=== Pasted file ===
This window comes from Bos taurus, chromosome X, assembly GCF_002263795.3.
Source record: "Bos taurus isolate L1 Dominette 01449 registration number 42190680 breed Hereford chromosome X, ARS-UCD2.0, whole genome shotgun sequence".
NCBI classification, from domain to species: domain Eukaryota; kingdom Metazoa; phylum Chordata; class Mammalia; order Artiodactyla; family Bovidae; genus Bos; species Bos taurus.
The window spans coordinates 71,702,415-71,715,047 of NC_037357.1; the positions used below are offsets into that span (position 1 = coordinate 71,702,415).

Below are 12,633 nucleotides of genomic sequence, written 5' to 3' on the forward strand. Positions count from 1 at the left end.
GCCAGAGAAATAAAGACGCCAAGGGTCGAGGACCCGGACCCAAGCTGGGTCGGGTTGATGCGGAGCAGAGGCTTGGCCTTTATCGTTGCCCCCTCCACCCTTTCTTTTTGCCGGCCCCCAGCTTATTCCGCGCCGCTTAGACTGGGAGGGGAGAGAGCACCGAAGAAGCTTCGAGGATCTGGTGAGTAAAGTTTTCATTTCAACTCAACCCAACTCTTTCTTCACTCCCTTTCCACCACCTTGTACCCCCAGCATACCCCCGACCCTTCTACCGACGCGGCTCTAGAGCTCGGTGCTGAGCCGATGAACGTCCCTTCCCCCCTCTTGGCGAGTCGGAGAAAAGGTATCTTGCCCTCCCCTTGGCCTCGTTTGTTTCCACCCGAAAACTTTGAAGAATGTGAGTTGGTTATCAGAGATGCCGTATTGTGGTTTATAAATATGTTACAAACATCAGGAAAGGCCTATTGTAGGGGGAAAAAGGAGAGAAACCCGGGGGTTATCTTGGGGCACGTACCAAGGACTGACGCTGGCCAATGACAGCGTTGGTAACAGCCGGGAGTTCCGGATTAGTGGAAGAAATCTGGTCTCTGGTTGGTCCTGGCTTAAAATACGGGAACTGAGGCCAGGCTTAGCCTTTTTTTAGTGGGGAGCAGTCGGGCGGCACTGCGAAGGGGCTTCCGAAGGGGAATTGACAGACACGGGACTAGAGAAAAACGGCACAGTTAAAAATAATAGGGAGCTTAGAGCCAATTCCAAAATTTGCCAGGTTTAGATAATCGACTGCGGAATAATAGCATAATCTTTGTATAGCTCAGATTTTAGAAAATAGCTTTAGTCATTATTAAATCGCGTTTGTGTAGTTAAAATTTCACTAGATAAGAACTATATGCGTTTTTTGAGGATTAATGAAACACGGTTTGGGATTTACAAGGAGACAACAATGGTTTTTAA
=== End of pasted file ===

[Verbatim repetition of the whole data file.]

This window comes from Bos taurus, chromosome X, assembly GCF_002263795.3.
Source record: "Bos taurus isolate L1 Dominette 01449 registration number 42190680 breed Hereford chromosome X, ARS-UCD2.0, whole genome shotgun sequence".
NCBI classification, from domain to species: domain Eukaryota; kingdom Metazoa; phylum Chordata; class Mammalia; order Artiodactyla; family Bovidae; genus Bos; species Bos taurus.
The window spans coordinates 71,702,415-71,715,047 of NC_037357.1; the positions used below are offsets into that span (position 1 = coordinate 71,702,415).

Below are 12,633 nucleotides of genomic sequence, written 5' to 3' on the forward strand. Positions count from 1 at the left end.
GCCAGAGAAATAAAGACGCCAAGGGTCGAGGACCCGGACCCAAGCTGGGTCGGGTTGATGCGGAGCAGAGGCTTGGCCTTTATCGTTGCCCCCTCCACCCTTTCTTTTTGCCGGCCCCCAGCTTATTCCGCGCCGCTTAGACTGGGAGGGGAGAGAGCACCGAAGAAGCTTCGAGGATCTGGTGAGTAAAGTTTTCATTTCAACTCAACCCAACTCTTTCTTCACTCCCTTTCCACCACCTTGTACCCCCAGCATACCCCCGACCCTTCTACCGACGCGGCTCTAGAGCTCGGTGCTGAGCCGATGAACGTCCCTTCCCCCCTCTTGGCGAGTCGGAGAAAAGGTATCTTGCCCTCCCCTTGGCCTCGTTTGTTTCCACCCGAAAACTTTGAAGAATGTGAGTTGGTTATCAGAGATGCCGTATTGTGGTTTATAAATATGTTACAAACATCAGGAAAGGCCTATTGTAGGGGGAAAAAGGAGAGAAACCCGGGGGTTATCTTGGGGCACGTACCAAGGACTGACGCTGGCCAATGACAGCGTTGGTAACAGCCGGGAGTTCCGGATTAGTGGAAGAAATCTGGTCTCTGGTTGGTCCTGGCTTAAAATACGGGAACTGAGGCCAGGCTTAGCCTTTTTTTAGTGGGGAGCAGTCGGGCGGCACTGCGAAGGGGCTTCCGAAGGGGAATTGACAGACACGGGACTAGAGAAAAACGGCACAGTTAAAAATAATAGGGAGCTTAGAGCCAATTCCAAAATTTGCCAGGTTTAGATAATCGACTGCGGAATAATAGCATAATCTTTGTATAGCTCAGATTTTAGAAAATAGCTTTAGTCATTATTAAATCGCGTTTGTGTAGTTAAAATTTCACTAGATAAGAACTATATGCGTTTTTTGAGGATTAATGAAACACGGTTTGGGATTTACAAGGAGACAACAATGGTTTTTAA